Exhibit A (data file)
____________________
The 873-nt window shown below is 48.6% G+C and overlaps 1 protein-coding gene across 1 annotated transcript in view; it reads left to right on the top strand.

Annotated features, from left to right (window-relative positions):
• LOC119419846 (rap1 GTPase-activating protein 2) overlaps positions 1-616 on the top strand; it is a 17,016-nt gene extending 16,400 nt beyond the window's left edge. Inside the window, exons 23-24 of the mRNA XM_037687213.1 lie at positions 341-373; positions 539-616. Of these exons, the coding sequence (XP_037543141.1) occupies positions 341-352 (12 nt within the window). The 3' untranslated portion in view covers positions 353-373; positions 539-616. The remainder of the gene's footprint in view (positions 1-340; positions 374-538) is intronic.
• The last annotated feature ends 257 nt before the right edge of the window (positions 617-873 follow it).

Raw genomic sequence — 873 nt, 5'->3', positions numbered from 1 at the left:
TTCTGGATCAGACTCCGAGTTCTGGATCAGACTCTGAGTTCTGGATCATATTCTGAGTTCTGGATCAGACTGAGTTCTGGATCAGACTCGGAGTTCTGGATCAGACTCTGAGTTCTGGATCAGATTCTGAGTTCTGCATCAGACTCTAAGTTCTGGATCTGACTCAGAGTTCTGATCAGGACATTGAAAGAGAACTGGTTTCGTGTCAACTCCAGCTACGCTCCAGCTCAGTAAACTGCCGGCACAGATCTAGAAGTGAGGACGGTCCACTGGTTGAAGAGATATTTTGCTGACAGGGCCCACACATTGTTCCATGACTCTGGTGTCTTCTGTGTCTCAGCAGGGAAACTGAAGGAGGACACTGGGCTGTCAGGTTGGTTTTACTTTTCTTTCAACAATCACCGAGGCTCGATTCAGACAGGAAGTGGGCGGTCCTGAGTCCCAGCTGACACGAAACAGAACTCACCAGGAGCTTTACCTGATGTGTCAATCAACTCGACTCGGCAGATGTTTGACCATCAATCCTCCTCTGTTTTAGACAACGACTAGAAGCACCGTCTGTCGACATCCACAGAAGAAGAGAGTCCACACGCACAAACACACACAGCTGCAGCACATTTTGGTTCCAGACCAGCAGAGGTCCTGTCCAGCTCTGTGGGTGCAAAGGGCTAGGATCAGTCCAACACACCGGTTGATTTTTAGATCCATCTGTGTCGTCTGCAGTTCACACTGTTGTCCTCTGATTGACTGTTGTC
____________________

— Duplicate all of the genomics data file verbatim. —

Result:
The 873-nt window shown below is 48.6% G+C and overlaps 1 protein-coding gene across 1 annotated transcript in view; it reads left to right on the top strand.

Annotated features, from left to right (window-relative positions):
• LOC119419846 (rap1 GTPase-activating protein 2) overlaps positions 1-616 on the top strand; it is a 17,016-nt gene extending 16,400 nt beyond the window's left edge. Inside the window, exons 23-24 of the mRNA XM_037687213.1 lie at positions 341-373; positions 539-616. Of these exons, the coding sequence (XP_037543141.1) occupies positions 341-352 (12 nt within the window). The 3' untranslated portion in view covers positions 353-373; positions 539-616. The remainder of the gene's footprint in view (positions 1-340; positions 374-538) is intronic.
• The last annotated feature ends 257 nt before the right edge of the window (positions 617-873 follow it).

Raw genomic sequence — 873 nt, 5'->3', positions numbered from 1 at the left:
TTCTGGATCAGACTCCGAGTTCTGGATCAGACTCTGAGTTCTGGATCATATTCTGAGTTCTGGATCAGACTGAGTTCTGGATCAGACTCGGAGTTCTGGATCAGACTCTGAGTTCTGGATCAGATTCTGAGTTCTGCATCAGACTCTAAGTTCTGGATCTGACTCAGAGTTCTGATCAGGACATTGAAAGAGAACTGGTTTCGTGTCAACTCCAGCTACGCTCCAGCTCAGTAAACTGCCGGCACAGATCTAGAAGTGAGGACGGTCCACTGGTTGAAGAGATATTTTGCTGACAGGGCCCACACATTGTTCCATGACTCTGGTGTCTTCTGTGTCTCAGCAGGGAAACTGAAGGAGGACACTGGGCTGTCAGGTTGGTTTTACTTTTCTTTCAACAATCACCGAGGCTCGATTCAGACAGGAAGTGGGCGGTCCTGAGTCCCAGCTGACACGAAACAGAACTCACCAGGAGCTTTACCTGATGTGTCAATCAACTCGACTCGGCAGATGTTTGACCATCAATCCTCCTCTGTTTTAGACAACGACTAGAAGCACCGTCTGTCGACATCCACAGAAGAAGAGAGTCCACACGCACAAACACACACAGCTGCAGCACATTTTGGTTCCAGACCAGCAGAGGTCCTGTCCAGCTCTGTGGGTGCAAAGGGCTAGGATCAGTCCAACACACCGGTTGATTTTTAGATCCATCTGTGTCGTCTGCAGTTCACACTGTTGTCCTCTGATTGACTGTTGTC